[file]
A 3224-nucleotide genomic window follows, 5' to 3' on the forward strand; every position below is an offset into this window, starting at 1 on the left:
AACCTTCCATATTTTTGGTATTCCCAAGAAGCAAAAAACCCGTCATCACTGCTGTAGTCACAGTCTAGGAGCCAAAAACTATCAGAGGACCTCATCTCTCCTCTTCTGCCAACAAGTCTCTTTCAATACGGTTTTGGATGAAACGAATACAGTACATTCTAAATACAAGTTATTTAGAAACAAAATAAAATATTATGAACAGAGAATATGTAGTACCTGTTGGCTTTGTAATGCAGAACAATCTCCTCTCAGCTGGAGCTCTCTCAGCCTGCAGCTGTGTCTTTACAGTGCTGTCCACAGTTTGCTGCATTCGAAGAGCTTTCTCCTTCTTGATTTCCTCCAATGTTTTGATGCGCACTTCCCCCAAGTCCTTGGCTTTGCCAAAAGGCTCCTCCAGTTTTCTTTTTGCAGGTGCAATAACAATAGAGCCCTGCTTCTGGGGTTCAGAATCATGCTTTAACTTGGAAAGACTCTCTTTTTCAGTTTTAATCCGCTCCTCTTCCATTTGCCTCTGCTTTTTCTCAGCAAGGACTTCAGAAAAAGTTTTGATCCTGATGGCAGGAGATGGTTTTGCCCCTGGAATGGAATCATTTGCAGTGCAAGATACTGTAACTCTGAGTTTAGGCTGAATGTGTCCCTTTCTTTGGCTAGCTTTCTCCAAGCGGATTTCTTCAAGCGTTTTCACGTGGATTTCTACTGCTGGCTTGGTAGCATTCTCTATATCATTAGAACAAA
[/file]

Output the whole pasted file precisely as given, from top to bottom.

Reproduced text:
A 3224-nucleotide genomic window follows, 5' to 3' on the forward strand; every position below is an offset into this window, starting at 1 on the left:
AACCTTCCATATTTTTGGTATTCCCAAGAAGCAAAAAACCCGTCATCACTGCTGTAGTCACAGTCTAGGAGCCAAAAACTATCAGAGGACCTCATCTCTCCTCTTCTGCCAACAAGTCTCTTTCAATACGGTTTTGGATGAAACGAATACAGTACATTCTAAATACAAGTTATTTAGAAACAAAATAAAATATTATGAACAGAGAATATGTAGTACCTGTTGGCTTTGTAATGCAGAACAATCTCCTCTCAGCTGGAGCTCTCTCAGCCTGCAGCTGTGTCTTTACAGTGCTGTCCACAGTTTGCTGCATTCGAAGAGCTTTCTCCTTCTTGATTTCCTCCAATGTTTTGATGCGCACTTCCCCCAAGTCCTTGGCTTTGCCAAAAGGCTCCTCCAGTTTTCTTTTTGCAGGTGCAATAACAATAGAGCCCTGCTTCTGGGGTTCAGAATCATGCTTTAACTTGGAAAGACTCTCTTTTTCAGTTTTAATCCGCTCCTCTTCCATTTGCCTCTGCTTTTTCTCAGCAAGGACTTCAGAAAAAGTTTTGATCCTGATGGCAGGAGATGGTTTTGCCCCTGGAATGGAATCATTTGCAGTGCAAGATACTGTAACTCTGAGTTTAGGCTGAATGTGTCCCTTTCTTTGGCTAGCTTTCTCCAAGCGGATTTCTTCAAGCGTTTTCACGTGGATTTCTACTGCTGGCTTGGTAGCATTCTCTATATCATTAGAACAAA